The novel intertwines a number of real events into the story such as the massacre of the Mamluk beys by Muhammad Ali in 1811 and the failed rebellion by James, Duke of Monmouth against James II in the
California State University, Fullerton
California State University, Fullerton is a public university in Fullerton, California. With a total enrollment of about 40,400, it has the largest student body out of the 23-campus California State University system, its 5,800 graduate student body is the largest in the CSU and one of the largest in all of California; as of Fall 2016, the school had 2,083 faculty. The university offers 109 degrees: 57 bachelor's degrees and 52 graduate degrees, including three doctorates. CSUF is designated as a Hispanic-serving institution and eligible to be designated as an Asian American Native American Pacific Islander serving institution; the university is nationally accredited in art, athletic training, chemistry, communicative disorders, computer science, engineering, nursing, public administration, public health, social work, teacher education and theater. Spending related to CSUF generates an impact of around $2.26 billion to the California and local economy, sustains nearly 16,000 jobs statewide. CSUF athletic teams are collectively known as the CSUF Titans.
They compete in the Big West Conference. In 1957, Orange County State College became the 12th state college in California to be authorized by the state legislature as a degree-granting institution; the following year, a site was designated for the campus to be established in northeast Fullerton. The property was purchased in 1959; this is the same year that Dr. William B. Langsdorf was appointed as founding president of the school. Classes began with 452 students in September 1959; the name of the school was changed to Orange State College in July 1962. In 1964, its name was changed to California State College at Fullerton. In June 1972, the final name change occurred and the school became California State University, Fullerton; the choice of the elephant as the university's mascot, dubbed Tuffy the Titan, dates to 1962, when the campus hosted "The First Intercollegiate Elephant Race in Human History." The May 11 event attracted 10,000 spectators, 15 pachyderm entrants, worldwide news coverage. The campus has seen two significant instances of violence with people killed.
On July 12, 1976, Edward Charles Allaway, a campus janitor with paranoid schizophrenia, shot nine people, killing seven, in the University Library on the Cal State Fullerton campus. At the time, it was the worst mass shooting in Orange County history. On October 13, 1984, Edward Cooperman, a physics professor, was shot and killed by his former student, Minh Van Lam, in McCarthy Hall; the university grew in the first decade of the 2000s. The Performing Arts Center was built in January 2006, in the summer of 2008 the newly constructed Steven G. Mihaylo Hall and the new Student Recreation Center opened. In fall 2008, the Performing Arts Center was renamed the Joseph A. W. Clayes III Performing Arts Center, in honor of a $5 million pledge made to the university by the trustees of the Joseph A. W. Clayes III Charitable Trust. Since 1963, the curriculum has expanded to include many graduate programs, including multiple doctorate degrees, as well as numerous credential and certificate programs; the campus is on the site of former citrus groves in northeast Fullerton.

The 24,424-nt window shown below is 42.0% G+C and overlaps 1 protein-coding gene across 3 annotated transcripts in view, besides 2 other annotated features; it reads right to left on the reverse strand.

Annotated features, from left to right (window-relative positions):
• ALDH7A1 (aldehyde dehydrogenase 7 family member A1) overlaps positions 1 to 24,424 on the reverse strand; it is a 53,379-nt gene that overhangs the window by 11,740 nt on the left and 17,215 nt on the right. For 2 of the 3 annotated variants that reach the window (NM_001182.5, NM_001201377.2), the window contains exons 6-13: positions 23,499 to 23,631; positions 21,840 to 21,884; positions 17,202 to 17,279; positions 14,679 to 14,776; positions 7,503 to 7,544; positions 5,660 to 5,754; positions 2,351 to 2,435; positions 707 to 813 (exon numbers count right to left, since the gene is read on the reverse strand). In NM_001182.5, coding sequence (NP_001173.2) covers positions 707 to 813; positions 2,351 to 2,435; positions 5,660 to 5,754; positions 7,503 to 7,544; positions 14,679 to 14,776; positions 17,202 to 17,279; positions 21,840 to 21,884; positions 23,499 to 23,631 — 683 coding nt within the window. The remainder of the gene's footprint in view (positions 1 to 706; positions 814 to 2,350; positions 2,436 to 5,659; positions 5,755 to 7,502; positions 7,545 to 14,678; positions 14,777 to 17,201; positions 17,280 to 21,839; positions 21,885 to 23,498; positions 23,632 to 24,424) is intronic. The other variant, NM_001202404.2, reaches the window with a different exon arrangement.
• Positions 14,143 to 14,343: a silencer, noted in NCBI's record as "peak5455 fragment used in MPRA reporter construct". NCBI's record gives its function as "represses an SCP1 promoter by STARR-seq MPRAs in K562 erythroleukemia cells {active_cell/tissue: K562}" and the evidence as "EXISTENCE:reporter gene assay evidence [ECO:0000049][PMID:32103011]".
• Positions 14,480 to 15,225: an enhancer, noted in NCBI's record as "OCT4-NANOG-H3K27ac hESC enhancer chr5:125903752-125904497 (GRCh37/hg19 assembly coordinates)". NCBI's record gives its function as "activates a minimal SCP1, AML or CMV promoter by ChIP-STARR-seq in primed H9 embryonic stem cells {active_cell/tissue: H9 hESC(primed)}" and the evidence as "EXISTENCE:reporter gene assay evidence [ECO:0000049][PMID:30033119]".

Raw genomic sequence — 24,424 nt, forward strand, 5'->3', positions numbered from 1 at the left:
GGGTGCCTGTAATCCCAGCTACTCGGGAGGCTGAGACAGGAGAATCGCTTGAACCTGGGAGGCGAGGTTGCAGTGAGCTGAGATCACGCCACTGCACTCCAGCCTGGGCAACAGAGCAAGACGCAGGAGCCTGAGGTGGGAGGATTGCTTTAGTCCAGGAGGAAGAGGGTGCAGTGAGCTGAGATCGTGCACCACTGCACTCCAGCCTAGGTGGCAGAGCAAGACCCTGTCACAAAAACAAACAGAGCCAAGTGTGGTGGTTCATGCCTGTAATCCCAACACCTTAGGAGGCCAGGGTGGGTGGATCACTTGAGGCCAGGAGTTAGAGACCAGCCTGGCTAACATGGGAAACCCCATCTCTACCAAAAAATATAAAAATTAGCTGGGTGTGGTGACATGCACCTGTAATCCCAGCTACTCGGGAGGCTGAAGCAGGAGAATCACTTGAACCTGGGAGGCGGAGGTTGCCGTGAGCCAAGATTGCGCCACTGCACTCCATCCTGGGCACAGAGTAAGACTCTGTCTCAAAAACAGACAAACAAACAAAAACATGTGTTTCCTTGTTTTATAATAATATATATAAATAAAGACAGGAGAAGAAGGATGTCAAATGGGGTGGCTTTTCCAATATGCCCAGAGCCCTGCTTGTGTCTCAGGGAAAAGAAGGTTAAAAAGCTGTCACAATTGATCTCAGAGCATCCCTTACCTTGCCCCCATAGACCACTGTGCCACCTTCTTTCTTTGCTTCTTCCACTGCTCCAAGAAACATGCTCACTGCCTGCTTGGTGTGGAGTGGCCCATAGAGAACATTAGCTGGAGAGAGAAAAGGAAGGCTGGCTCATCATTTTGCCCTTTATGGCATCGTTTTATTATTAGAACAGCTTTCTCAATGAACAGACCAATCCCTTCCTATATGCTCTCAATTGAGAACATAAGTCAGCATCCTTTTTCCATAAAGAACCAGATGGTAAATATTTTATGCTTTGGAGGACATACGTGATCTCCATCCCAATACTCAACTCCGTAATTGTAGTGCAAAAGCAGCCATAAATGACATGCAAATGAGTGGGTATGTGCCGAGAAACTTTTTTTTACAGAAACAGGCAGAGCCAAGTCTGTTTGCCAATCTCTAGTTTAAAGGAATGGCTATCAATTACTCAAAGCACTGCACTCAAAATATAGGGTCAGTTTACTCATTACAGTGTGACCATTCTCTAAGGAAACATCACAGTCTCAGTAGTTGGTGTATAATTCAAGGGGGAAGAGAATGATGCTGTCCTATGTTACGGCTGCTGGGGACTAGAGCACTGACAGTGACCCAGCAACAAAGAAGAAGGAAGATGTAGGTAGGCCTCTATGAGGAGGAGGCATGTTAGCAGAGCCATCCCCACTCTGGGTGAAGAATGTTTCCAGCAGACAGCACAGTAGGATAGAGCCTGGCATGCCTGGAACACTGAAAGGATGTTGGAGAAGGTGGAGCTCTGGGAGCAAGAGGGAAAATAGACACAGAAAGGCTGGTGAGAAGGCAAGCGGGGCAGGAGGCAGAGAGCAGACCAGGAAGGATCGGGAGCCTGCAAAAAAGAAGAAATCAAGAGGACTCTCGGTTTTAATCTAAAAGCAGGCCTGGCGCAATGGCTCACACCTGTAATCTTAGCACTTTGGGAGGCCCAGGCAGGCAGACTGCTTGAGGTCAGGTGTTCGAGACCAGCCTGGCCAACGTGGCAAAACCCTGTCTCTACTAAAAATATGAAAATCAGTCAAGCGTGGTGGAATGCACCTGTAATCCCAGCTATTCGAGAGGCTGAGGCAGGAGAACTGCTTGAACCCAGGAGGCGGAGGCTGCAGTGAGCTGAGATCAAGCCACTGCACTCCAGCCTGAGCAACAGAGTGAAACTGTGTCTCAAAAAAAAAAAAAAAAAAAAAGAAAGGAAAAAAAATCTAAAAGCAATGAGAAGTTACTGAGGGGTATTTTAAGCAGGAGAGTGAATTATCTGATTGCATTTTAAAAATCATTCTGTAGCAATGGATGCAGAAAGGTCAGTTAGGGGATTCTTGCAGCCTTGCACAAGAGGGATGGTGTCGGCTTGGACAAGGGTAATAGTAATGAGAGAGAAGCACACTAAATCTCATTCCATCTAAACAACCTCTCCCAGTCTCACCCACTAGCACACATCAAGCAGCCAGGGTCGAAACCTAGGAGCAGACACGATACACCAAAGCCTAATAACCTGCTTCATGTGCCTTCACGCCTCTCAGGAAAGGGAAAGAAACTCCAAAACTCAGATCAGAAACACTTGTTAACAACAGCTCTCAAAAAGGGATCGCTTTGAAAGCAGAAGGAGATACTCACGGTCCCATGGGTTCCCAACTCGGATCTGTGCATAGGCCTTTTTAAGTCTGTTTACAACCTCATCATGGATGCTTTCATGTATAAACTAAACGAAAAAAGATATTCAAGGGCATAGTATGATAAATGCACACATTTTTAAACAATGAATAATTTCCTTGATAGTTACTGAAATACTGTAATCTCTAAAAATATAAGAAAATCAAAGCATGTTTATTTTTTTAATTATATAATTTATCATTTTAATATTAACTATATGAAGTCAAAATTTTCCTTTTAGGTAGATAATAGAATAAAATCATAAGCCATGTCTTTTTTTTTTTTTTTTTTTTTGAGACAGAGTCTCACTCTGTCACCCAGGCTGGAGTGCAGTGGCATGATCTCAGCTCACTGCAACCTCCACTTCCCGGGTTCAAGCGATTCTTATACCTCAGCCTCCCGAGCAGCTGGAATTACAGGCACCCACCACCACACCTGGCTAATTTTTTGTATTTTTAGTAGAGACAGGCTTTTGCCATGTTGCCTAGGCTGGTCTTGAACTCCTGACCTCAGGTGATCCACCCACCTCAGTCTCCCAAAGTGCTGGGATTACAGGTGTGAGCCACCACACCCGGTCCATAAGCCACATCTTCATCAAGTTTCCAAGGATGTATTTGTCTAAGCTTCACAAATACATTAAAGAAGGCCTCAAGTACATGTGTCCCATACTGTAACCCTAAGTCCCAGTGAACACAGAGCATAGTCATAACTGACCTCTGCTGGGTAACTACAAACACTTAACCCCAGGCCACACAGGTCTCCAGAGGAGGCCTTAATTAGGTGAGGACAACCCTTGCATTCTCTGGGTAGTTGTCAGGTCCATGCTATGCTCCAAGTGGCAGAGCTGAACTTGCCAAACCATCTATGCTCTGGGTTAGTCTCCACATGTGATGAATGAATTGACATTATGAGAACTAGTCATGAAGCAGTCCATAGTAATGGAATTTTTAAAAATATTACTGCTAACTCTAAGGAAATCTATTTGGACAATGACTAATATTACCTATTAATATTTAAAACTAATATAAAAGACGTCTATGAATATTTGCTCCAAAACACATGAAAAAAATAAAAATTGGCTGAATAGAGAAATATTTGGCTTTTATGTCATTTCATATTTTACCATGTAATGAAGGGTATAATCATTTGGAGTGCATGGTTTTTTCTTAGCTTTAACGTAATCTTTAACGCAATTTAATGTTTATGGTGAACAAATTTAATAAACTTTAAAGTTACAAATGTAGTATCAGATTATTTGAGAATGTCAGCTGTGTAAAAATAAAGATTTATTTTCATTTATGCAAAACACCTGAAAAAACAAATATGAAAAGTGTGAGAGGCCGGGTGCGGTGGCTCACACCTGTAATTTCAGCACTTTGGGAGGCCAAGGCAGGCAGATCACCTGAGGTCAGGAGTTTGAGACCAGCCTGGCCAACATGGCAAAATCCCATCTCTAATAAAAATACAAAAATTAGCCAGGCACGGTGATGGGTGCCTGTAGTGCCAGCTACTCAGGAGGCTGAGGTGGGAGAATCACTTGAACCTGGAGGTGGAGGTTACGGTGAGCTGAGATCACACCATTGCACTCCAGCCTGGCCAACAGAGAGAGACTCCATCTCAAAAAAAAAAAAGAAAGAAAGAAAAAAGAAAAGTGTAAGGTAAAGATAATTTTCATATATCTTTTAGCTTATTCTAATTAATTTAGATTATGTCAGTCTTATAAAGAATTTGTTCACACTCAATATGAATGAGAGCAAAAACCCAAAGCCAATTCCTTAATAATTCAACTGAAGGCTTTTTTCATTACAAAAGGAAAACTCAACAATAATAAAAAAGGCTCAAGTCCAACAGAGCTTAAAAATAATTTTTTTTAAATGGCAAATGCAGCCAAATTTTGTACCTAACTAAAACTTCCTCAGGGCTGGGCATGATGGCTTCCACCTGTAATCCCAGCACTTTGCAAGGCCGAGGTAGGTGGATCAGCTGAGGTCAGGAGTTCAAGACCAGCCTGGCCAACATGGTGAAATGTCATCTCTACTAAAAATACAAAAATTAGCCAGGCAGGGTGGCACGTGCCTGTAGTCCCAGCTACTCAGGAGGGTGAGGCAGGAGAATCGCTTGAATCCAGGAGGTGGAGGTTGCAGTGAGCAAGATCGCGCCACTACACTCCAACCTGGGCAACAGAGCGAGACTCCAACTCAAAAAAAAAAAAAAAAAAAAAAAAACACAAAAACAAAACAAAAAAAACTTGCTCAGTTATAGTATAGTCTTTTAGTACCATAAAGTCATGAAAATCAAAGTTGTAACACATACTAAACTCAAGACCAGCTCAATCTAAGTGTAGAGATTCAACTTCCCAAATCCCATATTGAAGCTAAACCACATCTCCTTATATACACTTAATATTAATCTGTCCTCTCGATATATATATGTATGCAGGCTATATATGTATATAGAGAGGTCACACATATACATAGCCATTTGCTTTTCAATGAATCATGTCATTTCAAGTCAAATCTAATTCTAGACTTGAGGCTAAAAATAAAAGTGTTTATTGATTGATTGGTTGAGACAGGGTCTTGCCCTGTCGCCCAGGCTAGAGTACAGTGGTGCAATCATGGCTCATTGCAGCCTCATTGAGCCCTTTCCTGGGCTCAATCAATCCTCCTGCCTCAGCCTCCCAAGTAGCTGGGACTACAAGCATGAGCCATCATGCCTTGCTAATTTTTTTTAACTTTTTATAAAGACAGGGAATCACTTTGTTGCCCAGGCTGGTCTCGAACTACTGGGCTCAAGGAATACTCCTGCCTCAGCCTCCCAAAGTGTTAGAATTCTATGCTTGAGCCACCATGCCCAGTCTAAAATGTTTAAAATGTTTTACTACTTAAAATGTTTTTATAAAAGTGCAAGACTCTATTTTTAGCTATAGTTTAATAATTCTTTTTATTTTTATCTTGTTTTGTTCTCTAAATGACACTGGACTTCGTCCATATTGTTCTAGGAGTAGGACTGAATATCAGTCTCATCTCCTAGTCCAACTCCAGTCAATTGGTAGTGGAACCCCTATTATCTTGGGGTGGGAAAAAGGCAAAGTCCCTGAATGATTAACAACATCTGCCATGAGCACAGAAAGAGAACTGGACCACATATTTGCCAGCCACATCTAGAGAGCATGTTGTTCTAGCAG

It is bordered on the east by the Orange Freeway, on the west by State College Boulevard, on the north by Yorba Linda Boulevard, on the south by Nutwood Avenue. Although established in the late 1950s, much of the initial construction on campus took place in the late 1960s, under the supervision of artist and architect Howard van Heuklyn, who gave the campus a striking, futuristic architecture; this was in response to the numerous Googie buildings in the Fullerton community. The Pollak Library houses the Philip K. Dick science fiction collection. Since 1993, the campus has added the College Park Building, Steven G. Mihaylo Hall, University Hall, the Titan Student Union, the Student Recreation Center, the Nutwood Parking Structure, the State College Parking Structure, Dan Black Hall, Joseph A. W. Clayes III Performing Arts Center West, Phase III Housing, the Grand Central Art Center, Pollak Library. In order to generate power for the university and become more sustainable, the campus installed solar panels on top of a number of buildings.